[We are continually indebted to Professor Kimberly Jensen of Western Oregon University for bringing fascinating open questions to our attention.]
The 25th Annual Meeting and Directory of the Alumni Association, University of Oregon Medical School (1937) includes a short article by school Registrar Lucy I. Davis on "History of Women Graduates of Oregon Medical School." In this definitive piece, Lucy identifies the first female graduates of both the Willamette University Medical Department and the UOMS (which had merged in 1913) and all subsequent women graduates to 1937. Lucy writes: "...the first women were graduated from this western institution [WUMD] in 1877. They were Dr. A.E.J. Ford Robinson and Dr. Angela L. Ford Warren."
How interesting, then, that one can turn to the complete list of school alumni ten pages farther into the Annual and find an entry for " '68 Smith, Lucella Amelia (w)" proving that this woman graduated from Willamette nearly a decade before the Ford sisters. How could Lucy have missed Lucella?
In Lucy's defense, Lucella had been underrepresented in most school publications. The catalogs for Willamette in the 1860s routinely list "L.A. Smith" as a student, and the news coverage of the 1868 graduation also referred to "L.A. Smith." The March 3rd edition of the Salem Daily Record went so far as to include Smith in the general term "gentlemen" when describing the graduates (by the by, the newspapers also report that Lucella's final thesis was on "Syphilis"). All the separately published alumni directories list her as "L.A." Her name has also been recorded elsewhere as "Luella".
Still, Lucy Davis (later Phillips) created a whole scrapbook of information on women graduates, which we have here in the archives (Accession 2004-030). How could she have missed Lucella? Perhaps, if Lucella were long dead and forgotten, the oversight could be forgiven; Lucy may have been relying on the network of living alumni to report on their classmates.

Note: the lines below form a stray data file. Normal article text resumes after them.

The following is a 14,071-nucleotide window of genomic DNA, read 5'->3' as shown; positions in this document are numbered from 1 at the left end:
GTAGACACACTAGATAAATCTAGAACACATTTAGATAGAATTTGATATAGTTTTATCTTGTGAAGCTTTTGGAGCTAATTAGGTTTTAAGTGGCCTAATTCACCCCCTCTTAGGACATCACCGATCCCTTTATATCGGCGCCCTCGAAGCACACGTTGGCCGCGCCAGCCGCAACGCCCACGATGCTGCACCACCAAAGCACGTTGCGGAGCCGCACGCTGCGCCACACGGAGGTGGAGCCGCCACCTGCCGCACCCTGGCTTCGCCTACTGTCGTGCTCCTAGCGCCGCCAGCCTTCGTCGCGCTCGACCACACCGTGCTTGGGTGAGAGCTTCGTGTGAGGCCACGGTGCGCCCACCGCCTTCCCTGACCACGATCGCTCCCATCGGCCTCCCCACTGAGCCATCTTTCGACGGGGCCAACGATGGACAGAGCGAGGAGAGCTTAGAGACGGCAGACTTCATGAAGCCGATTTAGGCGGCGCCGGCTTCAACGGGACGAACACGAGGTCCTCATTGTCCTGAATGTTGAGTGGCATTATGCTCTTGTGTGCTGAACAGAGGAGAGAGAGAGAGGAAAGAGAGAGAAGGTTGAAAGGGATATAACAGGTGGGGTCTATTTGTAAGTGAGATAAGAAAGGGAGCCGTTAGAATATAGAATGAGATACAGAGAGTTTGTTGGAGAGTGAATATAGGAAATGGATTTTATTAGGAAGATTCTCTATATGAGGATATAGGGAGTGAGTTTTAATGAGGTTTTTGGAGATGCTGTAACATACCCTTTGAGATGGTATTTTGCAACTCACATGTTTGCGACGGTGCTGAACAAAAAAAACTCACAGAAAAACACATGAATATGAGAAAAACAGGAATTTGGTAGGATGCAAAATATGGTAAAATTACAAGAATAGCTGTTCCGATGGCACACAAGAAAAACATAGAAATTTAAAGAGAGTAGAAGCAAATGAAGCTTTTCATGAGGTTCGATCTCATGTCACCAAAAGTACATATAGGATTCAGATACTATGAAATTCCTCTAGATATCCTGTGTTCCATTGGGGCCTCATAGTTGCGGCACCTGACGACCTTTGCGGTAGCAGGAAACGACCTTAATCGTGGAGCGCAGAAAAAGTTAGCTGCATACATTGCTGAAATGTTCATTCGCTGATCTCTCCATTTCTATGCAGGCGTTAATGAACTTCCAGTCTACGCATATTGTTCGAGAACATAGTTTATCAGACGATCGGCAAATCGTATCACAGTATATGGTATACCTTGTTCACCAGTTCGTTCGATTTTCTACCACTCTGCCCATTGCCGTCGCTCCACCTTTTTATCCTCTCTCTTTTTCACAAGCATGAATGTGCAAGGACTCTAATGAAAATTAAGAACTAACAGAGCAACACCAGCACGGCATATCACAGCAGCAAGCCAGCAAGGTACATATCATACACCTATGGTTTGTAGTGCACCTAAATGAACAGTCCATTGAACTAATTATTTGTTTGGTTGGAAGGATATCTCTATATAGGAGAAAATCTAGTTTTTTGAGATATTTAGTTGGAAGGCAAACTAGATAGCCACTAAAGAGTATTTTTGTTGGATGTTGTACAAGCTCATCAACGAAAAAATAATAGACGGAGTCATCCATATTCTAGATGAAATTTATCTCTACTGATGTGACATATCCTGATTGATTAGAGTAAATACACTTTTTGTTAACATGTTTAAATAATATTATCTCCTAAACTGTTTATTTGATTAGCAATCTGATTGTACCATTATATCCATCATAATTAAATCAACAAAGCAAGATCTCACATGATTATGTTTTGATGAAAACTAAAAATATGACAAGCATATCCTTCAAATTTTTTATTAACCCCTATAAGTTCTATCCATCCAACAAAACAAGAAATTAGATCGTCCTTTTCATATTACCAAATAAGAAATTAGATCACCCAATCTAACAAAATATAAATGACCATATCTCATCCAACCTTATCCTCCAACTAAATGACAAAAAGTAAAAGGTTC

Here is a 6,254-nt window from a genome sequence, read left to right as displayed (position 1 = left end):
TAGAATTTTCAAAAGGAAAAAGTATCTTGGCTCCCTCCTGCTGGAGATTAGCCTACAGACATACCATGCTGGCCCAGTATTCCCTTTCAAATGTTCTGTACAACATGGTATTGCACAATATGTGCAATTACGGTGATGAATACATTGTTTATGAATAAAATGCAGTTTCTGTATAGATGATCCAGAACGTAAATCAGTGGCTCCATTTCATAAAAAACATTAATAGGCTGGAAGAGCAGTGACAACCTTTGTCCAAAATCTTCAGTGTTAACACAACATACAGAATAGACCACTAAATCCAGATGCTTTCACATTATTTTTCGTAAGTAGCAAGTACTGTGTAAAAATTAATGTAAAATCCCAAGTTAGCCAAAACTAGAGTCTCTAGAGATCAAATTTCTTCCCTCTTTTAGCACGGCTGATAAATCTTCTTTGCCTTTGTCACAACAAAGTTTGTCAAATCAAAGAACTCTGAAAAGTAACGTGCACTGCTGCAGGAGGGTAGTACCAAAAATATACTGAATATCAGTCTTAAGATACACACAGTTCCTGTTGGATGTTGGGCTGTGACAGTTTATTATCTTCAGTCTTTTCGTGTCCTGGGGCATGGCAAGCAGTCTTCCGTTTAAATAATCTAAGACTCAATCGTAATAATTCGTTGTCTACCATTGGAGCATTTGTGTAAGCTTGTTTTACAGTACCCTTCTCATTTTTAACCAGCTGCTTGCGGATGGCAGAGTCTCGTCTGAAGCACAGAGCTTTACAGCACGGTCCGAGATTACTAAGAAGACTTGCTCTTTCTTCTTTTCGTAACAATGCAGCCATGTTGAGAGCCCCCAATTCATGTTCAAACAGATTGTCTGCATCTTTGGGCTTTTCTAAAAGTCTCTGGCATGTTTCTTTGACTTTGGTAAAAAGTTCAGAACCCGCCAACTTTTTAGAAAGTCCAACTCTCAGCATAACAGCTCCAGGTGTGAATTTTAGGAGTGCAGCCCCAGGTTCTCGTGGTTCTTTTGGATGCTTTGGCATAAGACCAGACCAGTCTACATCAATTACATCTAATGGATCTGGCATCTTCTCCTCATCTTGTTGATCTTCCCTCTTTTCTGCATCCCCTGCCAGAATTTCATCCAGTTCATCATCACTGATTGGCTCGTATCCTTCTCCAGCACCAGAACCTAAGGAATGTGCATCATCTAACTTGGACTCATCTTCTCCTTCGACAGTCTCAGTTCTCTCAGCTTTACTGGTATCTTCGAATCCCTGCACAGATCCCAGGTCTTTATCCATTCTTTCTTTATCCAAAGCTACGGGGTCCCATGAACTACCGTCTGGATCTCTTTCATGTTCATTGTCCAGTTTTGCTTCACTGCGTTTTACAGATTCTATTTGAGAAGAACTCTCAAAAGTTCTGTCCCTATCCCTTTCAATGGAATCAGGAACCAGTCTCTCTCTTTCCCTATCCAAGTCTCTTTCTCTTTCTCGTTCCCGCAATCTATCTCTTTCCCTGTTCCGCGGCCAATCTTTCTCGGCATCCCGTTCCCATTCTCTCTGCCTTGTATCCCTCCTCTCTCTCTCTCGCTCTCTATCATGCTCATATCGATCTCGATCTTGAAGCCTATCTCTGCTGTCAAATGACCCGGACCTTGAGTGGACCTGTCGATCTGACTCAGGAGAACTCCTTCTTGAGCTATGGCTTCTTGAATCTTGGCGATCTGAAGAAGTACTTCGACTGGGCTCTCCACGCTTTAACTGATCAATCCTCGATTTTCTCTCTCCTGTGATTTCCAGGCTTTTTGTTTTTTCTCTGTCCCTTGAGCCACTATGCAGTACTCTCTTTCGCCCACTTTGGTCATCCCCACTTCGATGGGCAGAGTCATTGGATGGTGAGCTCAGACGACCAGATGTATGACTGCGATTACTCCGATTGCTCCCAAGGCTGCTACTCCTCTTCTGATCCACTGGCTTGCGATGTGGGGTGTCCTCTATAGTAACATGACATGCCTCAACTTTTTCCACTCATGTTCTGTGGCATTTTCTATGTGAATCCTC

In support of this theory, the 1872-73 WUMD catalog lists Lucella as deceased. Aha! one fact gleaned; time to concentrate on the period 1868-1872 when Lucella might have been in practice locally. But wait, what's this? The 1913 UOMS alumni roster does not indicate that Smith is dead; in fact, the notation for "deceased" (which is the asterisk) does not appear beside the entry for "Smith, L.A." until 1940. Curiouser and curiouser.
The 1867 Pacific Coast Business Directory has a listing for a physician called "L.A. Smith" in Hillsboro, OR; the 1917 UOMS alumni directory indicates that Lucella is practicing in Roseburg, OR, and she apparently stays there through 1922. (No UOMS alumni Annuals were printed between 1923 and 1935, and by 1936 they were no longer indicating locations.) But the 1898 Medical Register of Oregon has no listing for an "L.A. Smith" at all.
To make things even more interesting, that 1867 Pacific Coast Business Directory distinguishes in its listing between "physician" and "female physician"; of the latter, there are three: Mrs. Hathaway in Milwaukie, Mrs. Julia Brown in North Yamhill, and Mrs. O.A. Thayer in Portland. "L.A. Smith" is listed as a regular "physician". Was the designation "female physician" meant to indicate the absence of a degree for a practicing midwife? Mary Anna Cook Thompson, widely credited as the first female physician in Portland, came to Oregon in 1866, but is not yet listed in this directory. One wonders what designation would she have been given.
What do we make of all this? Well, for one, we can say with great certainty that there are still a lot of thesis topics out there for graduate students. If you have any theories, or, say, a stash of Lucella Smith's papers in your attic, we'd love to hear from you.